The Picture Begins to Assert Itself:
Rules of Construction for Essential Health Benefits
in Health Insurance Plans Subject to
the Affordable Care Act
Wendy K. Mariner *
Joan Miró described his artistic method as moving from free expression
to more detailed execution: “ I begin painting and as I paint, the picture
begins to assert itself. . . The first stage is free, unconscious. The second
stage is carefully calculated.” 1 Like Miró, the drafters of the Affordable
Care Act (“ACA”)2 might resist being labeled Surrealists, but the product
of their efforts is a large canvas on which a new picture of health insurance
is emerging. In broad strokes, the ACA lays out a vision for financing
access to comprehensive, affordable health care, thus changing the nature of
health insurance. No longer the subject of an ordinary, voluntary
commercial transaction – because almost everyone must obtain some form
of coverage – health insurance is becoming a form of social insurance.3
* Edward R. Utley Professor of Health Law, Boston University School of Public Health,
Professor of Law, School of Law, Professor of Socio-Medical Sciences, School of Medicine.
My thanks to Professors George J. Annas, Leonard H. Glantz, and Jeffrey W. Stempel, and
Michael E. Cannella, Health Law & Bioethics Fellow, BU School of Public Health, for
insightful comments and suggestions. Errors remain my own.
1. Susie Hodge, Why Your Five-Year-Old Could Not Have Done That: Modern Art
Explained 63 (2012) (quoting Miró). My thanks to Professors Stempel and Annas for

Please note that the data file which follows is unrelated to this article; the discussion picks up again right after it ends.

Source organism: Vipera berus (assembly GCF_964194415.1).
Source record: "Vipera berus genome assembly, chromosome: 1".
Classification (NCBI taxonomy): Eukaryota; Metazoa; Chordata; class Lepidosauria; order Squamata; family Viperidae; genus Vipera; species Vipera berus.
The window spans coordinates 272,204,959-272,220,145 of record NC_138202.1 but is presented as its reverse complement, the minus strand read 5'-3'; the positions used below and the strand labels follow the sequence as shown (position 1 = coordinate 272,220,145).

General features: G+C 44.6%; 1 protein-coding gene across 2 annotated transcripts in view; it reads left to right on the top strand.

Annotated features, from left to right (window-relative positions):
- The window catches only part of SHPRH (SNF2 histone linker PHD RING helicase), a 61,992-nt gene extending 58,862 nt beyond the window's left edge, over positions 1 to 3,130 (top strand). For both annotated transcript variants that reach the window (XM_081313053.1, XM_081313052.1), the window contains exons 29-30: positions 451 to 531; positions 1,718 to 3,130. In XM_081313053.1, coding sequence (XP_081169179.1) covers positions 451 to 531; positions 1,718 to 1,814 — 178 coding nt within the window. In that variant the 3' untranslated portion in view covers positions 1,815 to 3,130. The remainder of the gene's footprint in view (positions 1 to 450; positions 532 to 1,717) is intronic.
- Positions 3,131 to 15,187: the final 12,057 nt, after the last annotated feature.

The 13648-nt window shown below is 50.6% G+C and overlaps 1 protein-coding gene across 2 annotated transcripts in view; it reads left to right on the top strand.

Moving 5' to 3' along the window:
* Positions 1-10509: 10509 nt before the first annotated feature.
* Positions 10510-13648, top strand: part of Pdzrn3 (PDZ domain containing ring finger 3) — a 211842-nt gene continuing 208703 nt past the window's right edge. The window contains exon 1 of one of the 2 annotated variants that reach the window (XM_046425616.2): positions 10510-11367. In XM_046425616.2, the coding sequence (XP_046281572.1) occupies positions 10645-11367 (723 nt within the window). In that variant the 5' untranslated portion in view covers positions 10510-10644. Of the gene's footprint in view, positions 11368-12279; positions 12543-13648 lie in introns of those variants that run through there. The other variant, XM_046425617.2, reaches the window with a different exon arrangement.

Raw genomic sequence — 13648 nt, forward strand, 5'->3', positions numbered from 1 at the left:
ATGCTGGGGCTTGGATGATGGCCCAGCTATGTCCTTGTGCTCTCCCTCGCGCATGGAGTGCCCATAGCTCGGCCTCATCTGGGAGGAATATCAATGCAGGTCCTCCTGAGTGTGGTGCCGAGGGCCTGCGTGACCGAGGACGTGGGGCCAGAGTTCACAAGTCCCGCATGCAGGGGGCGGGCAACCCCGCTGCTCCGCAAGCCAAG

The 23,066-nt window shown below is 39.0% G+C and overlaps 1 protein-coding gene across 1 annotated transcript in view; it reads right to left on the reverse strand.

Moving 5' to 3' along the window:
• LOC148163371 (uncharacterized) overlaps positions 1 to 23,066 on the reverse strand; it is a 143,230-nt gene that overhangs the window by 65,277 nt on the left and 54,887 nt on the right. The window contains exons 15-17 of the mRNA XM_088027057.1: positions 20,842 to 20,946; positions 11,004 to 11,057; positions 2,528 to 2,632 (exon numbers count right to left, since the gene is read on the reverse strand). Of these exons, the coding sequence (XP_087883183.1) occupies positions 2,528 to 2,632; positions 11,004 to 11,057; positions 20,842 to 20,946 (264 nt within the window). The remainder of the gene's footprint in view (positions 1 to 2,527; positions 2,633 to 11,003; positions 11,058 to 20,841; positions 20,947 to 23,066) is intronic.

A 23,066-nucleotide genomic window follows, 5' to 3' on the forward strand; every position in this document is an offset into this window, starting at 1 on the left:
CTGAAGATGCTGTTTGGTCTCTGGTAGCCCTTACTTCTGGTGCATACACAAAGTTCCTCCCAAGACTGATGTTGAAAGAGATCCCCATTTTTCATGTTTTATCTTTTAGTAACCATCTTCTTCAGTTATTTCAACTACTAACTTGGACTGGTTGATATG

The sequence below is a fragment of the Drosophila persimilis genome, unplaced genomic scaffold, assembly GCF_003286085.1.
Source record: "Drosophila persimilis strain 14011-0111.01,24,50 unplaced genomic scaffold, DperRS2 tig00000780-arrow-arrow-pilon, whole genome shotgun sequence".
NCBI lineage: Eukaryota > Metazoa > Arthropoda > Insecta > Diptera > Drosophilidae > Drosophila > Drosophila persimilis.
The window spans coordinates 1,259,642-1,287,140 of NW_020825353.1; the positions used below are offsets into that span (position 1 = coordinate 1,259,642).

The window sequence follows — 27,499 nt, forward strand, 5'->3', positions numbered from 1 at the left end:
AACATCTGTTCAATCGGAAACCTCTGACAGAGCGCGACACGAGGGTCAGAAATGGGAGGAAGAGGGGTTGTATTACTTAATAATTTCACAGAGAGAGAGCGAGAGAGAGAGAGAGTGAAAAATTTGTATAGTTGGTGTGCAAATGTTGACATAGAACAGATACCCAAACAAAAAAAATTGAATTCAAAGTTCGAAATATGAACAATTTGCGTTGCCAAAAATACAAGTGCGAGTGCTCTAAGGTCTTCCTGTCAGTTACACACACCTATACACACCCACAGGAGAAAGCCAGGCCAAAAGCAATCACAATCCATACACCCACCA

inspiring this metaphor.
2. Patient Protection and Affordable Care Act of 2010, Pub. L. No. 111-148, 124 Stat.
3. See Paul Starr, Remedy and Reaction: The Peculiar American Struggle Over Health
Care Reform 241 (2011) (“The Affordable Care Act restructures health insurance so as to
achieve for all Americans the aims it has been serving only for some—to provide access to
health care and protection against the risk of being bankrupted by medical costs.”); Wendy
K. Mariner, Health Insurance Is Dead; Long Live Health Insurance, 40 Am. J.L. & Med.
195, 201 (2014) [hereinafter Mariner, Long Live Health Insurance] (“[T]he ACA cemented a
broader social function for health insurance, employing it to serve the goal of access to
affordable healthcare for all.”). The ACA’s future depends on somewhat unpredictable
political support for some of its elements. See David Nather, Health Care Torch Passed . . .
to Nobody, Politico (Dec. 7, 2014, 8:29 PM), http://www.politico.com/story/2014/12/health-